Arguably the most interesting new aspect of the developing Bali villa market is its eastern potential.

Although a few mega seven-bedroom villa complexes in the $3 million-$4 million range have been built out west, beyond Tanah Lot, western villa development will progressively run up against the problem of traffic and lack of good roads. To the east, the improved new main road allows you to be in Klungkung within an hour and Candidasa in 90 minutes.

The area, which is spectacularly beautiful, has already been put on the map for high-end travellers through the presence of such well run and established properties as Amankila and Alila Manggis.

In addition, news comes that the beach at Candidasa, so cavalierly destroyed two decades ago, is to be restored, and a villa project and a terminal for cruise ships is to be built at Padang Bai. Handled right, east Bali could well rival the rising star of the Bukit in days to come.

As Bali has emerged as a major international player for second-home owners and resort developers worldwide, its biggest market remains Australia and Southeast Asia, particularly expatriates. Further afield, Europe, particularly the French and Russians, are notable buyers in their own sectors. Land prices, meanwhile, continue their healthy upward trend and, if anything, are accelerating.

While there are still things the industry would like the government to tackle in the area of legal title, Indonesia is now ahead of the game in this region. However, developers cutting corners, ignoring existing laws such as setbacks and evading tax could create problems that will come back to haunt owners and the industry as a whole.

Villa projects delivering a quality product at good value sell like hot cakes. This applies especially to the mid and high end of the market. Due to its intrinsic character, Bali enjoys an international cachet that no other Southeast Asian destination can match.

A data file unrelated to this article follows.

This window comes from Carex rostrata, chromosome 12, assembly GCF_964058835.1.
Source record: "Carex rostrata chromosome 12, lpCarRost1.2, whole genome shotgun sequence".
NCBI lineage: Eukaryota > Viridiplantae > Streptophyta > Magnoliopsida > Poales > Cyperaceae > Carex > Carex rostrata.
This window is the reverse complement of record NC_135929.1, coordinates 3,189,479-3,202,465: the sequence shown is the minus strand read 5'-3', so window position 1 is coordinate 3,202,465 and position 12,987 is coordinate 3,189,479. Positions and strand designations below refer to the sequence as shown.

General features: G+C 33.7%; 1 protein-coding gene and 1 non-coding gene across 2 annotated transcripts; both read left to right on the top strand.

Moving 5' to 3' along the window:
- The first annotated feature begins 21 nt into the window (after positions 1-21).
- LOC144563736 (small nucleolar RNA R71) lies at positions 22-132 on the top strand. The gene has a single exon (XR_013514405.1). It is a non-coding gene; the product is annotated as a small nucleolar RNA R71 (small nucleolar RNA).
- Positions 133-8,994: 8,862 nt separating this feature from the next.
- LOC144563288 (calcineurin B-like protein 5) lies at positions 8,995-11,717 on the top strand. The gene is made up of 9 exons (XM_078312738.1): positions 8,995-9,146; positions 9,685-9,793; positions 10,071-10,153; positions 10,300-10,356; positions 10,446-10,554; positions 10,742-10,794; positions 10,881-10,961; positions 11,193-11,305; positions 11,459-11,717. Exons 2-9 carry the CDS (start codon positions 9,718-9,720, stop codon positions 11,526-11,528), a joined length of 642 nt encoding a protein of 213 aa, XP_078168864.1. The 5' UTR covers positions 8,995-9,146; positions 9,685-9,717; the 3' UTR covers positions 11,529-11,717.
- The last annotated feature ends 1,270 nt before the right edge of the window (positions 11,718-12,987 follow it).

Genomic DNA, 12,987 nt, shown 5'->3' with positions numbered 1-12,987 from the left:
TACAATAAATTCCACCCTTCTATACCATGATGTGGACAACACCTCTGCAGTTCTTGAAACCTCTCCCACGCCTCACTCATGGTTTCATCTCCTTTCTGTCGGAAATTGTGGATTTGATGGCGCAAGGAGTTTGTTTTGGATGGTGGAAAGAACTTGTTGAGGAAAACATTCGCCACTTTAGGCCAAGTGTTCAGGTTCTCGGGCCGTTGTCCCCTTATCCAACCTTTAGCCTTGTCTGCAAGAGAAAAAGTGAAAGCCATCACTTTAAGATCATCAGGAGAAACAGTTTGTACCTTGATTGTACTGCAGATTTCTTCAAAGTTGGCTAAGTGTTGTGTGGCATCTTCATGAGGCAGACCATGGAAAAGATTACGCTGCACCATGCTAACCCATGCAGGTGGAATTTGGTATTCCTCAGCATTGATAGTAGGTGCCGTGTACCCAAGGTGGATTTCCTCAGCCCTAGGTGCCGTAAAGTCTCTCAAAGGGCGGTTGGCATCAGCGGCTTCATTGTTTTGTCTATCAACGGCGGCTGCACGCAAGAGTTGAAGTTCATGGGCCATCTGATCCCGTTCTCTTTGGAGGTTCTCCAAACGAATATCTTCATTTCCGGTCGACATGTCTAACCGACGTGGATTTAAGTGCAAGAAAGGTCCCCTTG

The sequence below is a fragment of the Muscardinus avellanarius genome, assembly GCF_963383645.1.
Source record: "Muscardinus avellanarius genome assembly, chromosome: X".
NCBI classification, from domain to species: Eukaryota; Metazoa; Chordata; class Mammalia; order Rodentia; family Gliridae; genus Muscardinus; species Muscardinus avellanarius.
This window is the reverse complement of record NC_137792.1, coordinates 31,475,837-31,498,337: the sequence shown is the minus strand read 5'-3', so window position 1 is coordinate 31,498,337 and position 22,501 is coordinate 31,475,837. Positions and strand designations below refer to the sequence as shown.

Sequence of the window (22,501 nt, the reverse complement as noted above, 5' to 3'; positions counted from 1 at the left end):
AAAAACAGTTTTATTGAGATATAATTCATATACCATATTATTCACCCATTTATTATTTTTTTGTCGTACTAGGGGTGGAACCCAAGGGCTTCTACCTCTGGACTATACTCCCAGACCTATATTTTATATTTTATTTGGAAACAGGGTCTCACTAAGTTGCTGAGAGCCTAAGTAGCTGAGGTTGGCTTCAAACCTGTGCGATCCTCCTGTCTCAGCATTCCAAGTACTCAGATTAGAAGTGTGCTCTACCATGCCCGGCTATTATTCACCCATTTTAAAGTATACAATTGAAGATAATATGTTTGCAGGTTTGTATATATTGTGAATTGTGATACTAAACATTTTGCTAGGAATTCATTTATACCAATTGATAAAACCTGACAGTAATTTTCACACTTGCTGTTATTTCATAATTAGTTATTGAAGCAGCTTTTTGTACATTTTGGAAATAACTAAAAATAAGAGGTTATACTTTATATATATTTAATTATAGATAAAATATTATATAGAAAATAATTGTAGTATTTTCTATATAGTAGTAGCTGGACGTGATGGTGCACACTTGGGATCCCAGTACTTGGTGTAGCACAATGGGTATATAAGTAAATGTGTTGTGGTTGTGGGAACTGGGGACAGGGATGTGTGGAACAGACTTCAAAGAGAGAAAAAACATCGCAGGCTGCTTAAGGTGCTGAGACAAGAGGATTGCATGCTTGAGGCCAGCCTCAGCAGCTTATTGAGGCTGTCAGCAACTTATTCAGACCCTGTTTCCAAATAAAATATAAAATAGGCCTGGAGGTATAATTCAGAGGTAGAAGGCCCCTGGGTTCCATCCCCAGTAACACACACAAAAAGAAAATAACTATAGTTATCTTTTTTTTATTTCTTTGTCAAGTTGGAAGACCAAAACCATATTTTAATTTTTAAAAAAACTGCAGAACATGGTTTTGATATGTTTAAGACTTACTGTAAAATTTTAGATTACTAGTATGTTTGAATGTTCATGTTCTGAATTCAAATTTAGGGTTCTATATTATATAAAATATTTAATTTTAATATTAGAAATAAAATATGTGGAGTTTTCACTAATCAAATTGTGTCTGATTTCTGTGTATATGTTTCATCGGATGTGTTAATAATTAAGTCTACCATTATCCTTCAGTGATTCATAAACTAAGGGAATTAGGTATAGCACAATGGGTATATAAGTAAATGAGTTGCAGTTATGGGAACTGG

The risk is now that Bali becomes a victim of its own success. The south side and large areas of Badung Regency already look like parts of Jakarta and traffic jams are now a factor.

Uncontrolled strip development and advertisement hoardings serve to conceal the ricefields and grazing cows, even when they’re there. The question of controlled and sustainable development is becoming critical.

Bali has all the laws and regulation it needs in place to protect its environment, particularly from various hangover mega projects from 1997, which corruptly obtained environmental approvals and/or exercised undue influence in obtaining exemptions from them.

All that waits is the necessary re-financing. Unfortunately existing laws are not enforced. Too many people get away with ignoring the rules.

The property industry here would do well to police itself, not only abiding by the letter and spirit of the law but going the extra yard environmentally. It should also lobby hard for property development and tourism to grow sustainably and equitably across all sectors of the industry, and ensure wealth accrued is spread fairly among all Balinese over all areas of the island.

This article first appeared in the January 2008 issue of Property Report Singapore-Malaysia-Indonesia (